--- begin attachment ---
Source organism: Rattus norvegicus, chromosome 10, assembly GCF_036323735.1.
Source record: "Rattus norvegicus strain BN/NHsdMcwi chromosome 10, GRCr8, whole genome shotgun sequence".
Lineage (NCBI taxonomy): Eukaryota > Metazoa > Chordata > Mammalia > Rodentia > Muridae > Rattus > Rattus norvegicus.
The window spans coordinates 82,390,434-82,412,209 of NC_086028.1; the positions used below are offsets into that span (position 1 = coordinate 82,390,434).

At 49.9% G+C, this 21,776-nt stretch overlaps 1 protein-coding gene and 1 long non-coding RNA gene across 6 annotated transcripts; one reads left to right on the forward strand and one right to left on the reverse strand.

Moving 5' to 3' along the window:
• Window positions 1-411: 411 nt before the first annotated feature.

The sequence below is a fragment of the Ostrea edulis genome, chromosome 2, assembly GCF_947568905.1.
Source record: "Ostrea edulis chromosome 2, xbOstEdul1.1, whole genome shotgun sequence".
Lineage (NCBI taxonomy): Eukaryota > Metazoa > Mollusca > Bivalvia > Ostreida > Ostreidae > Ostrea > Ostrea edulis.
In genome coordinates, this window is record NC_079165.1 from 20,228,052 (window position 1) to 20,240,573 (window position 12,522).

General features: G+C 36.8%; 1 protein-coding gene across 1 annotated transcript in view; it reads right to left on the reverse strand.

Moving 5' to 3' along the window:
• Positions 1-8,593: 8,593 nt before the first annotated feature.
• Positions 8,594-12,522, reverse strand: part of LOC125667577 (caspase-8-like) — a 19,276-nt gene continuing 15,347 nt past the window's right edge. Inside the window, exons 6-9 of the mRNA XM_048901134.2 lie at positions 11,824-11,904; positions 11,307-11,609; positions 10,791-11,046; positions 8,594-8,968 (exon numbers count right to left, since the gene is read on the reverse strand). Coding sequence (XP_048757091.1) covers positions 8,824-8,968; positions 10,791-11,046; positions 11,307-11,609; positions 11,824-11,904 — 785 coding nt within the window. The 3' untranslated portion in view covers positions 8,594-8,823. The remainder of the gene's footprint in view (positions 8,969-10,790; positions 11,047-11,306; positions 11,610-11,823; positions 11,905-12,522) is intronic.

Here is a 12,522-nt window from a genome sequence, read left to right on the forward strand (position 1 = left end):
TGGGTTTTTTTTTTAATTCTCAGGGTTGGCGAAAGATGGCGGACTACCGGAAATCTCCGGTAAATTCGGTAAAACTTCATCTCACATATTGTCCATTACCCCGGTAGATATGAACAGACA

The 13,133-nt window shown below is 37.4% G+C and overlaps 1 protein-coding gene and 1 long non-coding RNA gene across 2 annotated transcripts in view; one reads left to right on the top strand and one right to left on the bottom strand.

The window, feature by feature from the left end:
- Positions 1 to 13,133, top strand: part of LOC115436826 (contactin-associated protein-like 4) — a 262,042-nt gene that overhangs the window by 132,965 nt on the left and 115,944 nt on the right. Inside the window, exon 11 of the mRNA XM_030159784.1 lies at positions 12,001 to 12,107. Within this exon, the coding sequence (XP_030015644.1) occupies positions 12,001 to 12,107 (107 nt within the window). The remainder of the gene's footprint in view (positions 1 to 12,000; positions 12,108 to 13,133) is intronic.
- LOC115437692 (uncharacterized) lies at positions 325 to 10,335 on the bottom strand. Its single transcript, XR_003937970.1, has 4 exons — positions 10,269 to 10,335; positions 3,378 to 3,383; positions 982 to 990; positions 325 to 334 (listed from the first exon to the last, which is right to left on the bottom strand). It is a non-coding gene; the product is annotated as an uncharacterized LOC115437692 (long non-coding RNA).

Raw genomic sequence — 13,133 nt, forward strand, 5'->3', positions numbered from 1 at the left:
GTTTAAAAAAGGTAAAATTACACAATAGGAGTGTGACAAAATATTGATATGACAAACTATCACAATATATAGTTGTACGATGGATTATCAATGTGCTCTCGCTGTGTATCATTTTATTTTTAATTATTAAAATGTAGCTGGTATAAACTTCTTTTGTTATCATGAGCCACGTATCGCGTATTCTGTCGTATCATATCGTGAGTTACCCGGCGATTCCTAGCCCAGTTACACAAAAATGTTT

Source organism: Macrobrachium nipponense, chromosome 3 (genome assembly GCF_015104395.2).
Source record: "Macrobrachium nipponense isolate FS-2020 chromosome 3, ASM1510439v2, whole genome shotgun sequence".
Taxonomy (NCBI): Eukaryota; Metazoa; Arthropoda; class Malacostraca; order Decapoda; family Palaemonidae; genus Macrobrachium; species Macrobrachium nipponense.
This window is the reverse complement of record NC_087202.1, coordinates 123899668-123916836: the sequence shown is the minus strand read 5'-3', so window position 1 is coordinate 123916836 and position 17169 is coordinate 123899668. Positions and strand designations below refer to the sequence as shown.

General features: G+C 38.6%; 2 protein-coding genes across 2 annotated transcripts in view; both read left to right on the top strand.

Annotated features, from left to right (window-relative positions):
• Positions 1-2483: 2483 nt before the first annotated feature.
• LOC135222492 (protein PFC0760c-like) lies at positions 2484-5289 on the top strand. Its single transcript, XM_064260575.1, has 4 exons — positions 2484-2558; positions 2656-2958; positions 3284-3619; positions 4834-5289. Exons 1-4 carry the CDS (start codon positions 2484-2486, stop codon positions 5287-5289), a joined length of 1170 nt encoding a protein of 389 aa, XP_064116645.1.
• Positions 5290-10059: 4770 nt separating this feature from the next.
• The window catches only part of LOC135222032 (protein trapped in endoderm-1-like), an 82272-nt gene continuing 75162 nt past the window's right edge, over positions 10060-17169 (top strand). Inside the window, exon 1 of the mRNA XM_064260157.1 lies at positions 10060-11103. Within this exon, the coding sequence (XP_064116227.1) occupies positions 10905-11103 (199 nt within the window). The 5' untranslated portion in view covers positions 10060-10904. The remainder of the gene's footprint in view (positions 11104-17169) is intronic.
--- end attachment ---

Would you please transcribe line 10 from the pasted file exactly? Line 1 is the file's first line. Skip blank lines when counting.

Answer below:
Lineage (NCBI taxonomy): Eukaryota > Metazoa > Mollusca > Bivalvia > Ostreida > Ostreidae > Ostrea > Ostrea edulis.